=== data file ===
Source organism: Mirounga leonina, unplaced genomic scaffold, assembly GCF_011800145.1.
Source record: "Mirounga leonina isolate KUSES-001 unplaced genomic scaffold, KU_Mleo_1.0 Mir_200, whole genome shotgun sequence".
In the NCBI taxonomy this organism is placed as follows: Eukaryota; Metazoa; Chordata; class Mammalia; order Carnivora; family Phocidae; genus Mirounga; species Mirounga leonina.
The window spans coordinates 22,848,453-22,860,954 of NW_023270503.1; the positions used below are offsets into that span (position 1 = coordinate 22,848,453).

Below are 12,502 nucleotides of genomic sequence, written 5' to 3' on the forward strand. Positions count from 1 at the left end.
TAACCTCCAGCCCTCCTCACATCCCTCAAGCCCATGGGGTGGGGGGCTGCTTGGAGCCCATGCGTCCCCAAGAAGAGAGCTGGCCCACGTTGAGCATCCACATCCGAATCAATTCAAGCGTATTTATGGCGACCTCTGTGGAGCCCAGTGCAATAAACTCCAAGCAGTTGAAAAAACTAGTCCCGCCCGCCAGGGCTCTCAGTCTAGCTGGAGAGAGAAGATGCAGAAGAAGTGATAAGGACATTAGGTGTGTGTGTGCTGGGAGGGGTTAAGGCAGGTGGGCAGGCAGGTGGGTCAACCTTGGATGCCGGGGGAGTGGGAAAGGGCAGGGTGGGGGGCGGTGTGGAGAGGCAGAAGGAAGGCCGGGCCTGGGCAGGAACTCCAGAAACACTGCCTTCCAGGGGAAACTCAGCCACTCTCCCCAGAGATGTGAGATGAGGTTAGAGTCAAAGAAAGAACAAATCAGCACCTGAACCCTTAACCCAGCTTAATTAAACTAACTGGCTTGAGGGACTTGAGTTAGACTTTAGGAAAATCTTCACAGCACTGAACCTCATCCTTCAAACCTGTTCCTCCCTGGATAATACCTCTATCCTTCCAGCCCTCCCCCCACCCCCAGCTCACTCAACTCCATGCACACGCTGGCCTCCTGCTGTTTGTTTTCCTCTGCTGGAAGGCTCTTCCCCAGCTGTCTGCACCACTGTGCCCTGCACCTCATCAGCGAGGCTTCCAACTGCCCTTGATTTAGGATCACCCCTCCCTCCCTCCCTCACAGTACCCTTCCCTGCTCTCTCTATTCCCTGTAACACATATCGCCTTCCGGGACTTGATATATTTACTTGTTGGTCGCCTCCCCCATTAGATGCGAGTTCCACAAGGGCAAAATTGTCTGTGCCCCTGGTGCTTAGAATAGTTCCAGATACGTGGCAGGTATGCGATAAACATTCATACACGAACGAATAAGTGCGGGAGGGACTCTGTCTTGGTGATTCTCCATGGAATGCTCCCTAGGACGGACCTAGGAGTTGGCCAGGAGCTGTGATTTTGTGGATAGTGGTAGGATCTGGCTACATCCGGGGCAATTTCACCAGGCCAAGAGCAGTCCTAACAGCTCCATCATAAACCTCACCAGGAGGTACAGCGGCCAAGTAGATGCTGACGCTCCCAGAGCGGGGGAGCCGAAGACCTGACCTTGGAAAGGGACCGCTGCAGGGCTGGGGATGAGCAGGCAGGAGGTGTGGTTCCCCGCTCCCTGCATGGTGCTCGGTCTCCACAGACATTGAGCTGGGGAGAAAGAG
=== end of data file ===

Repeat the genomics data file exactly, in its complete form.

Source organism: Mirounga leonina, unplaced genomic scaffold, assembly GCF_011800145.1.
Source record: "Mirounga leonina isolate KUSES-001 unplaced genomic scaffold, KU_Mleo_1.0 Mir_200, whole genome shotgun sequence".
In the NCBI taxonomy this organism is placed as follows: Eukaryota; Metazoa; Chordata; class Mammalia; order Carnivora; family Phocidae; genus Mirounga; species Mirounga leonina.
The window spans coordinates 22,848,453-22,860,954 of NW_023270503.1; the positions used below are offsets into that span (position 1 = coordinate 22,848,453).

Below are 12,502 nucleotides of genomic sequence, written 5' to 3' on the forward strand. Positions count from 1 at the left end.
TAACCTCCAGCCCTCCTCACATCCCTCAAGCCCATGGGGTGGGGGGCTGCTTGGAGCCCATGCGTCCCCAAGAAGAGAGCTGGCCCACGTTGAGCATCCACATCCGAATCAATTCAAGCGTATTTATGGCGACCTCTGTGGAGCCCAGTGCAATAAACTCCAAGCAGTTGAAAAAACTAGTCCCGCCCGCCAGGGCTCTCAGTCTAGCTGGAGAGAGAAGATGCAGAAGAAGTGATAAGGACATTAGGTGTGTGTGTGCTGGGAGGGGTTAAGGCAGGTGGGCAGGCAGGTGGGTCAACCTTGGATGCCGGGGGAGTGGGAAAGGGCAGGGTGGGGGGCGGTGTGGAGAGGCAGAAGGAAGGCCGGGCCTGGGCAGGAACTCCAGAAACACTGCCTTCCAGGGGAAACTCAGCCACTCTCCCCAGAGATGTGAGATGAGGTTAGAGTCAAAGAAAGAACAAATCAGCACCTGAACCCTTAACCCAGCTTAATTAAACTAACTGGCTTGAGGGACTTGAGTTAGACTTTAGGAAAATCTTCACAGCACTGAACCTCATCCTTCAAACCTGTTCCTCCCTGGATAATACCTCTATCCTTCCAGCCCTCCCCCCACCCCCAGCTCACTCAACTCCATGCACACGCTGGCCTCCTGCTGTTTGTTTTCCTCTGCTGGAAGGCTCTTCCCCAGCTGTCTGCACCACTGTGCCCTGCACCTCATCAGCGAGGCTTCCAACTGCCCTTGATTTAGGATCACCCCTCCCTCCCTCCCTCACAGTACCCTTCCCTGCTCTCTCTATTCCCTGTAACACATATCGCCTTCCGGGACTTGATATATTTACTTGTTGGTCGCCTCCCCCATTAGATGCGAGTTCCACAAGGGCAAAATTGTCTGTGCCCCTGGTGCTTAGAATAGTTCCAGATACGTGGCAGGTATGCGATAAACATTCATACACGAACGAATAAGTGCGGGAGGGACTCTGTCTTGGTGATTCTCCATGGAATGCTCCCTAGGACGGACCTAGGAGTTGGCCAGGAGCTGTGATTTTGTGGATAGTGGTAGGATCTGGCTACATCCGGGGCAATTTCACCAGGCCAAGAGCAGTCCTAACAGCTCCATCATAAACCTCACCAGGAGGTACAGCGGCCAAGTAGATGCTGACGCTCCCAGAGCGGGGGAGCCGAAGACCTGACCTTGGAAAGGGACCGCTGCAGGGCTGGGGATGAGCAGGCAGGAGGTGTGGTTCCCCGCTCCCTGCATGGTGCTCGGTCTCCACAGACATTGAGCTGGGGAGAAAGAG